Directed by Alejandro Landes.
Starring Moisés Arias, Julianne Nicholson, Sofia Buenaventura, Karen Quintero, Julian Giraldo, Laura Castrillón, Deibi Rueda, Paul Cubides, Sneider Castro, Wilson Salazar, and Jorge Román.
On a faraway mountaintop, eight kids with guns watch over a hostage and a conscripted milk cow.
Monos is a fictional story that might as well be real, and I wouldn’t be surprised if similar real-life stories do exist. In an undisclosed location seemingly somewhere in South America, Alejandro Landes’ (his sophomore feature, although third film total counting documentaries) film depicts a brotherhood of teenage soldiers tasked with watching over an American engineer hostage (Julianne Nicholson) while performing rigorous guerrilla military training at the orders of an Organization (the mysterious unseen group at the top of the commanding chain) member known simply as Messenger (Wilson Salazar). Living conditions are not much more appropriate, as the soldiers create makeshift underground nests and look after a single cow given to them for the sole purpose of having an endless supply of milk. Caring for the cow also serves as an exercise in responsibility, something that these gung-ho misfits could use.
The young rascals are presented as feral; on birthdays, they take turns whipping the celebratory individual with a leather belt. There are also campfires involving ritualistic dancing, chanting, and dreamlike atmospheres. It doesn’t take long before Monos hurls itself into a bleakly harrowing territory, but some of the film’s best moments do come early on from observing their socially maladjusted and primal way of life. Morally compromised due to harsh circumstances and more (research tells me the film is somewhat of an allegory to the current political state of Columbia), there is still appreciation for the close-knit bond these eight soldiers (six boys and two girls that are allowed to romantically partner up with one another so long as they are granted permission) share.
Without giving too much away, their already unsettling routine goes haywire causing a new leader to be chosen, a migration away from their living area, and a questioning of whether they should be following the Organization’s orders or not. There is no main character here, as everyone is given their own important segments and a great amount of depth which is a testament to both the writing (Alejandro Landes also serves as a co-writer next to Alexis dos Santos) and direction. Rewatches will also yield more character details, such as a segment where each soldier gets to take a belonging from a recently deceased member of the pack, where their choices no doubt further shape who they are and where they are going as individuals. Admittedly, the squad does start out as a blur of faces indistinguishable from one another outside basics such as gender, but by the horrific finale, there is the sensation that each one of these teenagers has endured their own mental journey.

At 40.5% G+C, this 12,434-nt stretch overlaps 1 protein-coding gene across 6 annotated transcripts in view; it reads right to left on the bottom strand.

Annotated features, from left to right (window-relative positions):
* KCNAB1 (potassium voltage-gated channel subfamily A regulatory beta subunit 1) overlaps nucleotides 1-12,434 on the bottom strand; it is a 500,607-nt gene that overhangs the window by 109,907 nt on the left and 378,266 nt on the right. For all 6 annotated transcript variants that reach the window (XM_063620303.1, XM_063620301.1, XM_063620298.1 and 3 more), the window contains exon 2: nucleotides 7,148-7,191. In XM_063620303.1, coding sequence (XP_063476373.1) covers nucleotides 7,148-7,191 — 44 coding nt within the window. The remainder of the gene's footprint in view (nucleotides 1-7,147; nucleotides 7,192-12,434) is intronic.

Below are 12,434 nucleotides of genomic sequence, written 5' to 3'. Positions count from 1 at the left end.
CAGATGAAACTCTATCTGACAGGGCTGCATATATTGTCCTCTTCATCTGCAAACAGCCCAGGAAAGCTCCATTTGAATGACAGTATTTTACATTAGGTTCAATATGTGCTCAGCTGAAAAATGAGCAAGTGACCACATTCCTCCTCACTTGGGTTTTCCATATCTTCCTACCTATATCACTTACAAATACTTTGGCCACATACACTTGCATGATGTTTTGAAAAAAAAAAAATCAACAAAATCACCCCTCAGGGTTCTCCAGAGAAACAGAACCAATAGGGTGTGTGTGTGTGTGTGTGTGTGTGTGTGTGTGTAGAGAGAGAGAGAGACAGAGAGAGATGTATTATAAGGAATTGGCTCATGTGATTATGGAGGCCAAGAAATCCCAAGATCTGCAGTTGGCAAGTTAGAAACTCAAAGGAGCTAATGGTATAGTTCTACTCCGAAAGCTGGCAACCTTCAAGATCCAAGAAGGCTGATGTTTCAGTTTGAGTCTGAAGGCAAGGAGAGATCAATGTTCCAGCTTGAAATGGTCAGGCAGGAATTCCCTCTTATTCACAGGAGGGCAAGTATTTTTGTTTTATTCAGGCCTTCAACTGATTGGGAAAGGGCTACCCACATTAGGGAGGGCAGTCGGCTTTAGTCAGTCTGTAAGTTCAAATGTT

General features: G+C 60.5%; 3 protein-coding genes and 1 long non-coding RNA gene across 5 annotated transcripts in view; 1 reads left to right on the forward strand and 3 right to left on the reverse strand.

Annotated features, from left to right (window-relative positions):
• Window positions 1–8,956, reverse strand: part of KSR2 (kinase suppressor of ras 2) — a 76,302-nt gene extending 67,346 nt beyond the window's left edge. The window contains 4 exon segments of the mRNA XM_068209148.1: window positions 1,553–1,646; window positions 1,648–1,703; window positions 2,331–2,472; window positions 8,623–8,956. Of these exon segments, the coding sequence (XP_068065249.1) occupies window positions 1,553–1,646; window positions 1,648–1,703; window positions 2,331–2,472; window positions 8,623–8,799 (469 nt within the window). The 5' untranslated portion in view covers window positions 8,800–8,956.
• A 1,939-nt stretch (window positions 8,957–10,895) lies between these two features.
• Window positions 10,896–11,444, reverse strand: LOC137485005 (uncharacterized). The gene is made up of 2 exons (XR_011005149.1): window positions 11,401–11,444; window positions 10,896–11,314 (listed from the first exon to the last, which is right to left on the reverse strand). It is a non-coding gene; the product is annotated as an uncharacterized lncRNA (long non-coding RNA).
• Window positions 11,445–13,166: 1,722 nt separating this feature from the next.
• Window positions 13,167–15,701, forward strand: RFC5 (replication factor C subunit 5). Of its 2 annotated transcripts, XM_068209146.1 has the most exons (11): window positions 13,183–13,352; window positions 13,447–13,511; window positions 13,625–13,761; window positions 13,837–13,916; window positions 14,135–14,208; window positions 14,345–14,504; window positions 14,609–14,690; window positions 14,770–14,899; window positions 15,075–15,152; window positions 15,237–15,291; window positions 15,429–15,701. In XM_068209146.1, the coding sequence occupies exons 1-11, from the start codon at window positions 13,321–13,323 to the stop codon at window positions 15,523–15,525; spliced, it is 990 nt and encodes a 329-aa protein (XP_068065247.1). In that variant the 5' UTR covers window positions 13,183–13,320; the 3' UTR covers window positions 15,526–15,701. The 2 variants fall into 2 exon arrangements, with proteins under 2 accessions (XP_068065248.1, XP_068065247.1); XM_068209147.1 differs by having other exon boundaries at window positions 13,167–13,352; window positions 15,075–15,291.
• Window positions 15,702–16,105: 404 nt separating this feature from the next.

Some of the more abstract characteristics of Monos will be offputting to those that want a clean straightforward narrative, but even those viewers will find it nearly impossible to resist the sonic and visual beauties the experience has to offer. Overflowing with gorgeous cinematography from Jasper Wolf, Monos captures both colorful vibrancy and dangers of the jungle alongside heavy cloudy skies that almost feel symbolic of the heaven to the hell that these children inhabit on a day-to-day basis, not knowing what horror awaits them next. Sound design is also excellent, whether it be the chirping of birds and the noises of various other wildlife critters, or the thunderous crashing of waves (most notably during the breathtaking climax). The story will no doubt be slightly inaccessible to casual moviegoers, but Monos is aesthetically arresting and intoxicating to the ears (the compositions from Mica Levi is pounding and intensifies in synchronization with the unnerving and often disturbing events unfolding on the screen).
Others might simply find the film too uncomfortable to watch, as the story goes to some depraved places. Again, the way of life for the soldiers is inevitably disrupted leading to dissension in the ranks and general in-house arguing, meanwhile, the middle-aged American woman hostage is desperately looking to take advantage of any possible situation in order to make your escape. Even the lesser violent segments such as the torturous and physically exhausting combat training might turn some viewers away (there’s even a part where they are punished and forced to collectively hold a log the size of a tree over their heads), but Monos is also a necessary watch for that unflinching tone. Just because something is fictitious doesn’t mean it can’t feel lived-in and blisteringly authentic.
Flickering Myth Rating – Film: ★ ★ ★ ★ / Movie: ★ ★ ★ ★
Monos is released in UK cinemas across UK & Ireland on 25th October 2019.
Robert Kojder is a member of the Chicago Film Critics Association and the Flickering Myth Reviews Editor. Check here for new reviews, friend me on Facebook, follow my Twitter or Letterboxd, check out my personal non-Flickering Myth affiliated Patreon, or email me at MetalGearSolid719@gmail.com